How to set respectful professional boundaries to avoid burnout.
In a rebounding economy, where many professionals and business owners are still trying to find their footing, it may be tempting to simply be grateful for opportunities and refrain from doing anything that might make you look like anything less than a team player. However, if your goals include moving forward in your career or growing your business, being a “yes person” is counterproductive.
Your three most valuable resources, as a professional, are your time, energy, and money. Leveraging each allows you prospects for growth. However, there is an opportunity cost whenever one is invested. When you agree to help a slacking co-worker finish his project before deadline, you cannot spend that time on your own project or bonding with upper management at a charity on the same day. If you are a business owner who constantly agrees to coffee meetings that are free “brain picking” sessions, then you cannot spend that time on revenue-generating activities for your company. If you constantly find yourself loaning money to co-workers or not following up on collections in your business, you are missing out on opportunities to invest those funds in your professional education or business.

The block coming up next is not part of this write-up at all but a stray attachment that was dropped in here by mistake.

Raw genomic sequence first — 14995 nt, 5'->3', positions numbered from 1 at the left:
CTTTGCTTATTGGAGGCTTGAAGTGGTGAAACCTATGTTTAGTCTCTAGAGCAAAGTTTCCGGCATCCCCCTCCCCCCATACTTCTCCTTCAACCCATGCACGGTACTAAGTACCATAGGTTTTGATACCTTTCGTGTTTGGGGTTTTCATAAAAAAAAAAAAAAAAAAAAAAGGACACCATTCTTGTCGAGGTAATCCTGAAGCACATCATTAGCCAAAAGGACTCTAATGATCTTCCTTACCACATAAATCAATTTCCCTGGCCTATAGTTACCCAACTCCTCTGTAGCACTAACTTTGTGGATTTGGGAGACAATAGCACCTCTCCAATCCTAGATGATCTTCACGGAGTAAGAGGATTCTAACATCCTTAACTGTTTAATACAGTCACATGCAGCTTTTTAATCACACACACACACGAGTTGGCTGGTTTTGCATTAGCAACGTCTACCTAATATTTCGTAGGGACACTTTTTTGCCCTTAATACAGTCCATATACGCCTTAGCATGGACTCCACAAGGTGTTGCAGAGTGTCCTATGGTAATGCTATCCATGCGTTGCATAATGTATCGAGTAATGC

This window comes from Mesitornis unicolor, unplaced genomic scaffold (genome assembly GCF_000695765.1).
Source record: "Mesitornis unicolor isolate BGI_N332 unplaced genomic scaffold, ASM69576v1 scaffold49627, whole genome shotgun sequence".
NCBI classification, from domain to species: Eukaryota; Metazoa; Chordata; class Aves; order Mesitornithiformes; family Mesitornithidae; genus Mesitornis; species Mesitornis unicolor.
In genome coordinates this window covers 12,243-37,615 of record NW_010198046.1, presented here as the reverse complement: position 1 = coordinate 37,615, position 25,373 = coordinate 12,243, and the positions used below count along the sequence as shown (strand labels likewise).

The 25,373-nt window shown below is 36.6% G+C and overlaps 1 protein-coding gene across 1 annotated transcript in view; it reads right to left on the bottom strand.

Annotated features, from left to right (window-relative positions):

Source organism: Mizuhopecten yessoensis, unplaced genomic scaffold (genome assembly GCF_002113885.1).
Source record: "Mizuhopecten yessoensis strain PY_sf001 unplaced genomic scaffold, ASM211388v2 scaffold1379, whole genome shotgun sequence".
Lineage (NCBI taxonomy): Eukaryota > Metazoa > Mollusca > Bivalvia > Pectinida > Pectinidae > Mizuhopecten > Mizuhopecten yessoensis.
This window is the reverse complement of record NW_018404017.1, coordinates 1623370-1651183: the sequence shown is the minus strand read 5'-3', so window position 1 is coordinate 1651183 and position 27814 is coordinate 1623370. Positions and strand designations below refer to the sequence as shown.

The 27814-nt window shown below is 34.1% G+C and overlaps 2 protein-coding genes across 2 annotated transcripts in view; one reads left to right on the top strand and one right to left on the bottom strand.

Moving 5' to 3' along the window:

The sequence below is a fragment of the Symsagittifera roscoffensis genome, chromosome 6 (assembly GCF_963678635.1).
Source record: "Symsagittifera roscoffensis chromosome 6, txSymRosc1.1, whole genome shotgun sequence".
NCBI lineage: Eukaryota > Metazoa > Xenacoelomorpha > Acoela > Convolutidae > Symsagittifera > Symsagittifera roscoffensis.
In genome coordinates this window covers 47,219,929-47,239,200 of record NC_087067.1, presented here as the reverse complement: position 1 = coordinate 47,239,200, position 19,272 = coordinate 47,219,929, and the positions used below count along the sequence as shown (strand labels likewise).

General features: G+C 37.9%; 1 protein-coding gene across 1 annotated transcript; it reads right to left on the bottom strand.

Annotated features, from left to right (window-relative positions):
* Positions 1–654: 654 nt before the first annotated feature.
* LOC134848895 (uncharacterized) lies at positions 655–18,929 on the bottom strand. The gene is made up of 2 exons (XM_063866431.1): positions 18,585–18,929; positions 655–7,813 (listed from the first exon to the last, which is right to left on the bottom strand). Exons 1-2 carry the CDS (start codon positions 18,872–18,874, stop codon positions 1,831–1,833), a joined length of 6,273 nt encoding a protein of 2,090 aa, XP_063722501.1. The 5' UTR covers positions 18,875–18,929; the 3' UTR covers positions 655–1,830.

Every professional should become comfortable saying ‘no’ to clients, co-workers, management and peers when necessary. Resources are almost certain to be squandered when an effort is made to always retain a “nice guy/girl” by becoming a door mat. No is not the domain of the selfish. In fact, the people who label others who respectfully decline as self-centered are typically users themselves. Their objection comes from the fact that they do not appreciate not receiving exactly what they want, even if it comes at the extreme inconvenience and disadvantage of the giver.
Remember, while always saying ‘yes’ may make you more likeable, likeability alone rarely translates into promotion or business growth. Seek ways to add value, but always set respectful boundaries in an effort to remain efficient and effective.
This post first appeared on Personal Branding Blog.